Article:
It's no surprise that ridesharing outfits like Lyft and Uber are disrupting the taxi business through lower pricing and technological advantages. However, it's now clear that these app-based upstarts are also hitting taxis where it really hurts: the value of owning a taxi service. A New York Times analysis reveals that the prices of medallions, which are necessary to operate taxi fleets in numerous US cities, have plunged sharply in the past year. In Boston, Chicago and New York City, the price of a medallion has fallen between 17 to 20 percent. Ridesharing is affecting how often cities and owners can sell medallions, too. Philadelphia is cutting prices just to sell these items at all, and half of New York's recent sales (a mere 10) were foreclosures -- the former owners just couldn't afford to stay involved.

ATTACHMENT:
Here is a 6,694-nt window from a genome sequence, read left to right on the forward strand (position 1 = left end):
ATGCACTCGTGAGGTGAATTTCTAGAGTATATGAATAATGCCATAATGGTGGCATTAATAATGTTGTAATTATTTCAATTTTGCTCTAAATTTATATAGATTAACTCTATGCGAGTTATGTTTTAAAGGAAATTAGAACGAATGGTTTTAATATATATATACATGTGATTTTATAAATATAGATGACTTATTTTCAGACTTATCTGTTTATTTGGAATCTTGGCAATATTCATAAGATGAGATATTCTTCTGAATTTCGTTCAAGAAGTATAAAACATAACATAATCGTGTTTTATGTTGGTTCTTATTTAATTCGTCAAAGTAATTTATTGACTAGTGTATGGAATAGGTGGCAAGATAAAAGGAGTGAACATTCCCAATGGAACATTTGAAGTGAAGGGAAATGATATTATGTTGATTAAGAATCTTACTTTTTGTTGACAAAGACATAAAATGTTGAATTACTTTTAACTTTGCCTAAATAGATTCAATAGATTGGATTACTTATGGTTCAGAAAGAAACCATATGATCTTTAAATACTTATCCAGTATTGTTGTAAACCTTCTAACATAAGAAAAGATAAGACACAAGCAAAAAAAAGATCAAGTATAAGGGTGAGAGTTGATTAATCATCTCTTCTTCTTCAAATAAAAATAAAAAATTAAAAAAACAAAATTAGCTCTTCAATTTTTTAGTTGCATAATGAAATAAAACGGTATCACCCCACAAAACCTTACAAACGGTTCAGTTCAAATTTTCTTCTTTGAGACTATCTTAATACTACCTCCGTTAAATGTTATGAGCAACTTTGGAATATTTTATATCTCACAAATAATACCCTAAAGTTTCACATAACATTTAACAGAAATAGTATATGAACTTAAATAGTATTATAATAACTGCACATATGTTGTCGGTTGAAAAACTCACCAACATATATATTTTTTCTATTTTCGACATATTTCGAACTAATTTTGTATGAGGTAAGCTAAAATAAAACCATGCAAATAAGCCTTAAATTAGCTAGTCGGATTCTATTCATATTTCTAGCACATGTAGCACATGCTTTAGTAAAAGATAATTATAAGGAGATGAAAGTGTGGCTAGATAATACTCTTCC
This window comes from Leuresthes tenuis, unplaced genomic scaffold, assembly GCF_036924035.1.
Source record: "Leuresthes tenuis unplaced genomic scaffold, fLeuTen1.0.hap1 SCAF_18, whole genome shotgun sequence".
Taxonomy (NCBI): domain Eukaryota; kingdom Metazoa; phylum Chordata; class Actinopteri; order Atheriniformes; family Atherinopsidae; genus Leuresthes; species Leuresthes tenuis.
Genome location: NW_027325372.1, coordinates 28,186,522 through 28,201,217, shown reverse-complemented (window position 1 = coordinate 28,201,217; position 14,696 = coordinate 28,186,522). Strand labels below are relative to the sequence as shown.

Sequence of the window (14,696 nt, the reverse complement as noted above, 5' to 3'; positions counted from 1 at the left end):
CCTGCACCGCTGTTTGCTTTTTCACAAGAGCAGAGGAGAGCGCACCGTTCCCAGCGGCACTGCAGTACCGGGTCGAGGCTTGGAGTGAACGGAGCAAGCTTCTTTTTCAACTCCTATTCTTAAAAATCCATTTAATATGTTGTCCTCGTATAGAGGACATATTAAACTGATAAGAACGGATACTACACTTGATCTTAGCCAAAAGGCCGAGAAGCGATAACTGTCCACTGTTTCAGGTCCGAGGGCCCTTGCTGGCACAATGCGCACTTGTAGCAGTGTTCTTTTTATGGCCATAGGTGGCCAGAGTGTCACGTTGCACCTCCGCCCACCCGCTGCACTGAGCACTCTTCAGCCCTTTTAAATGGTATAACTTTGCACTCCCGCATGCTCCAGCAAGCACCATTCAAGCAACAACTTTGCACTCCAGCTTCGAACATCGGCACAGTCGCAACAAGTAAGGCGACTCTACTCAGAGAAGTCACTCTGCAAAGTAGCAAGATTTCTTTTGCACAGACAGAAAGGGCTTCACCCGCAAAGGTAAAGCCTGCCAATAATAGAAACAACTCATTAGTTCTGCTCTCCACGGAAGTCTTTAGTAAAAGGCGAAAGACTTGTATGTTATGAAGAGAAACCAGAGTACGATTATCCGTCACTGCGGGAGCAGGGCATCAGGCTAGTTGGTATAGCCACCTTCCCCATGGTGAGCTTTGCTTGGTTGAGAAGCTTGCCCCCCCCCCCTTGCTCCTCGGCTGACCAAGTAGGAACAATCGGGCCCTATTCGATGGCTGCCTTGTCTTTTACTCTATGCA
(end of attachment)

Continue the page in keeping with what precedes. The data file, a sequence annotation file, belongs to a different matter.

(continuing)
The data doesn't directly correlate to ride volumes, so it's hard to know exactly how it translates to lost business. However, it provides a pretty good bellwether for the taxi industry as a whole. Would-be medallion buyers simply don't see much worth in cabs, even in New York (where regulations limit what ridesharers can do); it's hard to justify paying a six-digit sum to run a taxi service when your company could easily go bust. This isn't to say that old-school hired transportation is going away for good, but it's certainly not the safe bet that it used to be.
[Image credit: AP Photo/Mark Lennihan]